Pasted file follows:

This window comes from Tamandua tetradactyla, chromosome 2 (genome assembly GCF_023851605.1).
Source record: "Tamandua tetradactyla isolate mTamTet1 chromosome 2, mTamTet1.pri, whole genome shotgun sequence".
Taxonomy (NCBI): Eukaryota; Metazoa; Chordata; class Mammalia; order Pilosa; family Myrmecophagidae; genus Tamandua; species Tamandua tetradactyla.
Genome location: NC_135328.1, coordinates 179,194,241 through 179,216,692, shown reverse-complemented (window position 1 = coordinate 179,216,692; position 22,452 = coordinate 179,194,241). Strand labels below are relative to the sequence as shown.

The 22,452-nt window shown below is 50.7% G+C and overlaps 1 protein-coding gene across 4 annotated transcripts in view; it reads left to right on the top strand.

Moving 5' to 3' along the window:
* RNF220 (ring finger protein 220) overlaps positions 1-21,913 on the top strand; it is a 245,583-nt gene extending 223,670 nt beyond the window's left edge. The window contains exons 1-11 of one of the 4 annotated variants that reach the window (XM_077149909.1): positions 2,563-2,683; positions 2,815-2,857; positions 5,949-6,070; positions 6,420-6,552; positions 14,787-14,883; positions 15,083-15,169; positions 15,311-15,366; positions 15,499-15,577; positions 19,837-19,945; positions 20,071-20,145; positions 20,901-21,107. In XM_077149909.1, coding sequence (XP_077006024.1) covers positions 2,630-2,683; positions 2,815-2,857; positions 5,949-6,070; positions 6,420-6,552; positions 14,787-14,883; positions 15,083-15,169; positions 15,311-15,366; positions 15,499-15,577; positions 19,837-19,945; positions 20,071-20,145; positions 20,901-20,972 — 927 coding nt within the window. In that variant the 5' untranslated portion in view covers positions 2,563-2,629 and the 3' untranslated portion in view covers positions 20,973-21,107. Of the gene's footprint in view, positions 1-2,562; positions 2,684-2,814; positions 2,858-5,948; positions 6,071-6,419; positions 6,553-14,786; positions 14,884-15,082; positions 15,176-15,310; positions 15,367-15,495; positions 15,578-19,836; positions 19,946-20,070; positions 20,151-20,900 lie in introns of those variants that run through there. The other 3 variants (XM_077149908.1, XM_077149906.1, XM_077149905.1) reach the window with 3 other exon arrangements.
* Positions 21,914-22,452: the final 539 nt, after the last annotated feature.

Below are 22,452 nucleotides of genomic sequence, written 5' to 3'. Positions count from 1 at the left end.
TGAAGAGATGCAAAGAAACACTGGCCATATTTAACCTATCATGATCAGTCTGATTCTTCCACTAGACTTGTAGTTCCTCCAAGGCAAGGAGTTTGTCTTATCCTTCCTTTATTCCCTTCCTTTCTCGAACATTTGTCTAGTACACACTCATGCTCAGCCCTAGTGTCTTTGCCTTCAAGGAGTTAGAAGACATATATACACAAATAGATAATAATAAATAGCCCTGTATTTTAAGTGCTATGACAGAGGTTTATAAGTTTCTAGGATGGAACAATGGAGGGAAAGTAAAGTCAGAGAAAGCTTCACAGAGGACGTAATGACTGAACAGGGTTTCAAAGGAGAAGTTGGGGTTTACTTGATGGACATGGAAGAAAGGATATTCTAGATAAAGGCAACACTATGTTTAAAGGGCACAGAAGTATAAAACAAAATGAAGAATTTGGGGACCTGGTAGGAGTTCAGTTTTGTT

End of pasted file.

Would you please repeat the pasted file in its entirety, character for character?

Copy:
This window comes from Tamandua tetradactyla, chromosome 2 (genome assembly GCF_023851605.1).
Source record: "Tamandua tetradactyla isolate mTamTet1 chromosome 2, mTamTet1.pri, whole genome shotgun sequence".
Taxonomy (NCBI): Eukaryota; Metazoa; Chordata; class Mammalia; order Pilosa; family Myrmecophagidae; genus Tamandua; species Tamandua tetradactyla.
Genome location: NC_135328.1, coordinates 179,194,241 through 179,216,692, shown reverse-complemented (window position 1 = coordinate 179,216,692; position 22,452 = coordinate 179,194,241). Strand labels below are relative to the sequence as shown.

The 22,452-nt window shown below is 50.7% G+C and overlaps 1 protein-coding gene across 4 annotated transcripts in view; it reads left to right on the top strand.

Moving 5' to 3' along the window:
* RNF220 (ring finger protein 220) overlaps positions 1-21,913 on the top strand; it is a 245,583-nt gene extending 223,670 nt beyond the window's left edge. The window contains exons 1-11 of one of the 4 annotated variants that reach the window (XM_077149909.1): positions 2,563-2,683; positions 2,815-2,857; positions 5,949-6,070; positions 6,420-6,552; positions 14,787-14,883; positions 15,083-15,169; positions 15,311-15,366; positions 15,499-15,577; positions 19,837-19,945; positions 20,071-20,145; positions 20,901-21,107. In XM_077149909.1, coding sequence (XP_077006024.1) covers positions 2,630-2,683; positions 2,815-2,857; positions 5,949-6,070; positions 6,420-6,552; positions 14,787-14,883; positions 15,083-15,169; positions 15,311-15,366; positions 15,499-15,577; positions 19,837-19,945; positions 20,071-20,145; positions 20,901-20,972 — 927 coding nt within the window. In that variant the 5' untranslated portion in view covers positions 2,563-2,629 and the 3' untranslated portion in view covers positions 20,973-21,107. Of the gene's footprint in view, positions 1-2,562; positions 2,684-2,814; positions 2,858-5,948; positions 6,071-6,419; positions 6,553-14,786; positions 14,884-15,082; positions 15,176-15,310; positions 15,367-15,495; positions 15,578-19,836; positions 19,946-20,070; positions 20,151-20,900 lie in introns of those variants that run through there. The other 3 variants (XM_077149908.1, XM_077149906.1, XM_077149905.1) reach the window with 3 other exon arrangements.
* Positions 21,914-22,452: the final 539 nt, after the last annotated feature.

Below are 22,452 nucleotides of genomic sequence, written 5' to 3'. Positions count from 1 at the left end.
TGAAGAGATGCAAAGAAACACTGGCCATATTTAACCTATCATGATCAGTCTGATTCTTCCACTAGACTTGTAGTTCCTCCAAGGCAAGGAGTTTGTCTTATCCTTCCTTTATTCCCTTCCTTTCTCGAACATTTGTCTAGTACACACTCATGCTCAGCCCTAGTGTCTTTGCCTTCAAGGAGTTAGAAGACATATATACACAAATAGATAATAATAAATAGCCCTGTATTTTAAGTGCTATGACAGAGGTTTATAAGTTTCTAGGATGGAACAATGGAGGGAAAGTAAAGTCAGAGAAAGCTTCACAGAGGACGTAATGACTGAACAGGGTTTCAAAGGAGAAGTTGGGGTTTACTTGATGGACATGGAAGAAAGGATATTCTAGATAAAGGCAACACTATGTTTAAAGGGCACAGAAGTATAAAACAAAATGAAGAATTTGGGGACCTGGTAGGAGTTCAGTTTTGTT